Paper straws suck, no pun intended. As the EcoMons of Taft guilt us into a plastic straw ban on behalf of the turtles, the drinks we spend our own parents’ money on in the Jig become undrinkable due to the immediately overwhelming taste of paper. Paper straws are so eco-friendly they decompose right into your drink. Ellen captured the frustration of paper straws when she said on her show, “the only time [paper straws] don’t work is if you put them in any liquid, or if you put your mouth on them, or if you try to put them through a hole in the lid.” In reality, paper straws do not save the environment as much as everyone preaches: they decompose in 30-60 days but also release harmful chemicals that are used in the production to increase the effectiveness of a fundamentally flawed product. Please don’t misunderstand me, the turtles are important and saving the environment tops my list of priorities, but I also stand with straws and all that they do for us.
The traditional counterargument regurgitated when I rant about paper straws is, “don’t use any straws then.” I don’t believe that because paper straws fail to do their job that we should give up on straws forever. Straws better our lives in three main categories: convenience, cleanliness, and conservation. Straws make our lives easier, especially when we’re on the go. Sometimes, there is not enough time for a full meal so smoothies, juices, and coffees pick up the slack. These drinks are prone to spillage and splashing, which means straws protect the front of our shirts from becoming a canvas of what we have eaten over the course of the day. Furthermore, restaurants and bars do not clean their cups the same way we do at home: with so many people in and out of these establishments, the chance of spreading bacteria decreases when people use straws. Drinks that are dark in color, for example, coffee, have the potential to stain our teeth. Straws protect and conserve our pearly whites by ensuring that the liquids do not make direct contact with the fronts of our teeth. To put it simply, straws protect and serve us. The clear benefits of straws point to the solution of finding other alternatives rather than abandoning the straw ship altogether.
Among the possible alternatives to plastic straws stand many options that outwork and outperform paper straws every time. PLA, polylactic acid, is a plastic-like compound made from corn, which means straws made out of PLA are compostable and biodegradable. Interestingly, PLA makes sturdier plastic products than the original environmentally-detrimental plastic, producing greater convenience AND a potential future for our grandchildren. Many college campuses, such as Duke University, have transitioned from plastic to paper and, finally, to PLA straws and dishware: now everything that is not reusable is compostable. In the Duke Chronicle, they discuss that the only downside of PLA remains that it must be composted in a commercial composting facility where it takes three to six months to biodegrade. Because they require such specific conditions to biodegrade in that time frame, if the PLA straws are sent to landfills or the ocean, they will also take years to decompose and further, the environmental threat plastic straws pose. While the necessity for commercial composting may deter the use of the PLA straws, I believe the use of PLA products can be the push needed to propel educational institutions and restaurants into the complete transition to composting.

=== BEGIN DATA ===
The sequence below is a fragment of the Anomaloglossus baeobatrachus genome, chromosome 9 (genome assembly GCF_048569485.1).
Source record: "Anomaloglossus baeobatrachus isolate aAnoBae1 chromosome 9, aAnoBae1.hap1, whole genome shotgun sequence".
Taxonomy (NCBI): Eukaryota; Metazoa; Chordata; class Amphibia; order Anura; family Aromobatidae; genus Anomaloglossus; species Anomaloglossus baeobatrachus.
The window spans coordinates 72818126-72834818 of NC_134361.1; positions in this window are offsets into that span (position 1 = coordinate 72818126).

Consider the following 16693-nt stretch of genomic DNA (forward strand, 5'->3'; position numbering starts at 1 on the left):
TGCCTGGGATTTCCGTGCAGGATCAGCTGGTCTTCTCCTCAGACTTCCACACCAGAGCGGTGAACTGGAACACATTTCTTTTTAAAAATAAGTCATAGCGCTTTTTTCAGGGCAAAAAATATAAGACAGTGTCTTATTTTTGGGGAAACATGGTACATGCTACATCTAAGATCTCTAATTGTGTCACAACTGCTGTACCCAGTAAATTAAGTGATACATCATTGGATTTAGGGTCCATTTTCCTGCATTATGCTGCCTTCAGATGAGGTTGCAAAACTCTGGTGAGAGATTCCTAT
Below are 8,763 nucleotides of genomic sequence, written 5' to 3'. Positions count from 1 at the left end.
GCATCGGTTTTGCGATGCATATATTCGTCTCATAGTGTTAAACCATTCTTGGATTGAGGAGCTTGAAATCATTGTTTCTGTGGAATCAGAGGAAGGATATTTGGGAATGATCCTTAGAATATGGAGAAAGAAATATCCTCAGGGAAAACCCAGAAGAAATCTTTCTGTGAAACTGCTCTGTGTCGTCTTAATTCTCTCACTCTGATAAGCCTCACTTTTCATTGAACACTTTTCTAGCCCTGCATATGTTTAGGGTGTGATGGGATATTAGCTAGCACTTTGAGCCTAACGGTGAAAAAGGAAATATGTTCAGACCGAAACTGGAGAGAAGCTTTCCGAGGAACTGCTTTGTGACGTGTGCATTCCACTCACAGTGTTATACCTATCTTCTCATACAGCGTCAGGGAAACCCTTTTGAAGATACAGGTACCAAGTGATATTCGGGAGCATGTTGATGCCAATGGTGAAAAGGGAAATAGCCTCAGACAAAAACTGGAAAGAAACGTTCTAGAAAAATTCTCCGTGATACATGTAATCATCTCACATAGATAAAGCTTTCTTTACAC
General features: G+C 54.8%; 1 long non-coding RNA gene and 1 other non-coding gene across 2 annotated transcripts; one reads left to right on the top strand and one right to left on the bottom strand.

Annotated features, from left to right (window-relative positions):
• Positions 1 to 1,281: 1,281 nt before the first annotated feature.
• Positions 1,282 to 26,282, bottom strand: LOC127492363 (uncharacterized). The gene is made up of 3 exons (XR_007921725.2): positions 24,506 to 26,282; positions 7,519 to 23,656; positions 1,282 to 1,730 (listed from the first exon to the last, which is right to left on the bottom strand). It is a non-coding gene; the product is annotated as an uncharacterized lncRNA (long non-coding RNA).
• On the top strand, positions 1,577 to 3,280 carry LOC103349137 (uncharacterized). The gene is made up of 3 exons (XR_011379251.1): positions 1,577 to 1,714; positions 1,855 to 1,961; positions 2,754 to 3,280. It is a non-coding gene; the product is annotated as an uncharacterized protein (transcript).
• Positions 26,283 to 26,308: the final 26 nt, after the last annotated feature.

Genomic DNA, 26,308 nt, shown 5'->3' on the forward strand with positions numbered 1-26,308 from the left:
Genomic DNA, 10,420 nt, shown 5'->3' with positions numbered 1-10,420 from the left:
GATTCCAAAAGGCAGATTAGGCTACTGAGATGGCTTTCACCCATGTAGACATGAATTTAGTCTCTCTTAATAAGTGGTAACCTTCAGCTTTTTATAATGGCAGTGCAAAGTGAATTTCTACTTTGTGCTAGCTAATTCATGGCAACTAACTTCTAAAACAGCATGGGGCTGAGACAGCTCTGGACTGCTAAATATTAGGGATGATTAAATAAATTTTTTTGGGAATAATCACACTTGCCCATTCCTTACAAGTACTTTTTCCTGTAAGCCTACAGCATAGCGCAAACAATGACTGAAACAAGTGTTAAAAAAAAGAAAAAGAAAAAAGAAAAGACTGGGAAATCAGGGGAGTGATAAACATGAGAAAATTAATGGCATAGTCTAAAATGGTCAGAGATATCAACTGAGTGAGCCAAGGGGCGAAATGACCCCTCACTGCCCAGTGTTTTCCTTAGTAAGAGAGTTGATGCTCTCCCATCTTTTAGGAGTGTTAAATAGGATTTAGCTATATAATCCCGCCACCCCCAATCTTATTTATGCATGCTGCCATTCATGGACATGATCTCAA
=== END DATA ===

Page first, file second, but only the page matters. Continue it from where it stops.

The most creative replacement for plastic straws is the pasta straw. Specifically designed for cold beverages—who uses a straw with hot drinks anyway—the pasta straw can hold their strength and form for over an hour, compared to those glorious 15 seconds that paper straws give us according to the Amazing Pasta Straw website. In addition, pasta straws do not collapse like plastic straws, making them the perfect choice for extra thick milkshakes and smoothies. In addition to their strength, pasta straws do not affect the taste of any drink, unlike paper straws. They are also completely safe for human and animal consumption, a positive not possible with plastic or paper straws. But, in the end, nothing tops the fact that pasta straws decompose virtually overnight without the use of special composting conditions.
I propose that, in addition to the ban on plastic straws, we ban paper straws. Paper straws are a temporary inconvenience until we can decide how to properly solve the problem of plastic pollution. Let’s investigate actual alternatives and implement effective solutions that will make a genuine difference.